in (b). What is the test error of the model obtained?

```
# Logistic regression
glm.fit <- glm(mpg01 ~ cylinders + weight + displacement + horsepower,
data = Auto,
family = binomial,
subset = train)
glm.probs <- predict(glm.fit, Auto.test, type = "response")
glm.pred <- rep(0, length(glm.probs))
glm.pred[glm.probs > 0.5] <- 1
mean(glm.pred != mpg01.test)
```

`## [1] 0.1208791`

**12.1% test error rate.**

- Perform KNN on the training data, with several values of K, in order to predict
`mpg01`

. Use only the variables that seemed most associated with`mpg01`

in (b). What test errors do you obtain? Which value of K seems to perform the best on this data set?

```
library(class)
train.X <- cbind(cylinders, weight, displacement, horsepower)[train,]
test.X <- cbind(cylinders, weight, displacement, horsepower)[test,]
train.mpg01 <- mpg01[train]
set.seed(1)
# KNN (k=1)
knn.pred <- knn(train.X, test.X, train.mpg01, k = 1)
mean(knn.pred != mpg01.test)
```

`## [1] 0.1538462`

```
# KNN (k=10)
knn.pred <- knn(train.X, test.X, train.mpg01, k = 10)
mean(knn.pred != mpg01.test)
```

`## [1] 0.1648352`

```
# KNN (k=100)
knn.pred <- knn(train.X, test.X, train.mpg01, k = 100)
mean(knn.pred != mpg01.test)
```

`## [1] 0.1428571`

**k=1, 15.4% test error rate. k=10, 16.5% test error rate. k=100, 14.3% test error rate. K of 100 seems to perform the best. 100 nearest neighbors.**

- We can find the optimal value for K by trying all K from 1 to 200. We will run a loop and save the test error for every value of K.

```
K.collector <- rep(NA, 200)
for (k.try in 1:200){
knn.pred <- knn(train.X, test.X, train.mpg01, k = k.try)
K.collector[k.try] <- mean(knn.pred != mpg01.test)
}
x.k <- c(1:200)
plot(x.k,K.collector, type="o", pch=19, cex=0.5, main="K ")
```

It is hard to see the optimal value of K for us. We can inspect the error ourselves:

`which.min(K.collector)`

`## [1] 4`

**Here, it seems to be the case that K=4 is the best. We will see tomorrow how we can ensure that this does not just depend on the specific trianing and test data we created here.**

This problem involves writing functions.

- Write a function,
`Power()`

, that prints out the result of raising 2 to the 3rd power. In other words, your function should compute \(2^3\) and print out the results.

Hint: Recall that \(x^a\) raises x to the power a. Use the `print()`

function to output the result.

```
Power <- function() {
2^3
}
print(Power())
```

`## [1] 8`

- Create a new function,
`Power2()`

, that allows you to pass any two numbers,`x`

and`a`

, and prints out the value of`x^a`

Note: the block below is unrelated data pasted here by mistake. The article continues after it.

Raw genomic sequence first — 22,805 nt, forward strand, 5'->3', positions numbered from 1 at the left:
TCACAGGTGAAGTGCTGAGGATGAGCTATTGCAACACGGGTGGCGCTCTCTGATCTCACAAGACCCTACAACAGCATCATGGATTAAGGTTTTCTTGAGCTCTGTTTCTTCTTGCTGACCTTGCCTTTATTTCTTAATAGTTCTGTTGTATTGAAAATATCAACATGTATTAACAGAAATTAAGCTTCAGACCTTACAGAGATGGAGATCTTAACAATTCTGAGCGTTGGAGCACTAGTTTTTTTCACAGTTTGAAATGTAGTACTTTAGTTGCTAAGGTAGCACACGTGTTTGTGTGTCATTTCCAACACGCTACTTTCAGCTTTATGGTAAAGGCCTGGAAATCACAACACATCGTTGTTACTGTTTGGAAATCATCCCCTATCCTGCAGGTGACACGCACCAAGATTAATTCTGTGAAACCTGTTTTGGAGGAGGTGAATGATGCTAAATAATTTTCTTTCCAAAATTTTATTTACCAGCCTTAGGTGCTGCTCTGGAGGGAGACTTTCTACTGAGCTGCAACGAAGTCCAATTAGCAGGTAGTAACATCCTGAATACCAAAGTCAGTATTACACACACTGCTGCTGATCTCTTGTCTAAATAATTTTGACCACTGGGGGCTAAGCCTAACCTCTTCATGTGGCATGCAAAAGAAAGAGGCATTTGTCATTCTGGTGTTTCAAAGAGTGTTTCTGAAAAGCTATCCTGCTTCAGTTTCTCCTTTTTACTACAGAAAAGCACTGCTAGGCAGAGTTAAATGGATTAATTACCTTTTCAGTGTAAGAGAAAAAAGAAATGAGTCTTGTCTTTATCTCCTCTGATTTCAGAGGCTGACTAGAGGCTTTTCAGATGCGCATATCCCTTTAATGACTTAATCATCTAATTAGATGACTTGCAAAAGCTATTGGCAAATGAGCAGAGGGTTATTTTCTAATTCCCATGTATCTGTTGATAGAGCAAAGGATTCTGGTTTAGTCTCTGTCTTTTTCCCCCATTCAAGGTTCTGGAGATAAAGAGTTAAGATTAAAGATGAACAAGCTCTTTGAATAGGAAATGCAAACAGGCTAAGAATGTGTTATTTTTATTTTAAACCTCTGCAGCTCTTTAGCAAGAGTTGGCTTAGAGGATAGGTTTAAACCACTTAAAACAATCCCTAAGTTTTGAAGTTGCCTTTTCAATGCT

. You can do this by beginning your function with the line:

`Power2 <- function(x,a) {`

You should be able to call your function by entering, for instance,

`Power2(3,8)`

on the command line. This should output the value of \(3^8\), namely, 6,561.

```
Power2 <- function(x, a) {
x^a
}
Power2(3,8)
```

`## [1] 6561`

- Using the
`Power2()`

function that you just wrote, compute \(10^3\), \(8^{17}\), and \(131^3\).

`Power2(10, 3)`

`## [1] 1000`

`Power2(8, 17)`

`## [1] 2.2518e+15`

`Power2(131, 3)`

`## [1] 2248091`

- Now create a new function,
`Power3()`

, that actually returns the result`x^a`

as an R object, rather than simply printing it to the screen. That is, if you store the value`x^a`

in an object called result within your function, then you can simply`return()`

this result, using the following line:

`return(result)`

The line above should be the last line in your function, before the `}`

symbol.

```
Power3 <- function(x, a) {
result <- x^a
return(result)
}
```

- Now using the
`Power3()`

function, create a plot of \(f(x)=x^2\). The \(x\)-axis should display a range of integers from 1 to 10, and the \(y\)-axis should display \(x^2\). Label the axes appropriately, and use an appropriate title for the figure. Consider displaying either the \(x\)-axis, the \(y\)-axis, or both on the log-scale. You can do this by using`log="x"`

,`log="y"`

, or`log="xy"`

as arguments to the`plot()`

function.

```
x <- 1:10
plot(x, Power3(x, 2),
log="xy", ylab="Log of y = x^2", xlab="Log of x",
main="Log of x^2 versus Log of x", bty = "n")
```

- Create a function,
`PlotPower()`

, that allows you to create a plot of`x`

against`x^a`

for a fixed`a`

and for a range of values of`x`

. For instance, if you call

`PlotPower(1:10, 3)`

then a plot should be created with an \(x\)-axis taking on values \(1,2,...,10\), and a \(y\)-axis taking on values \(1^3,2^3,...,10^3\).

```
PlotPower <- function(x, a) {
plot(x, Power3(x, a), bty = "n")
}
PlotPower(1:10, 3)
```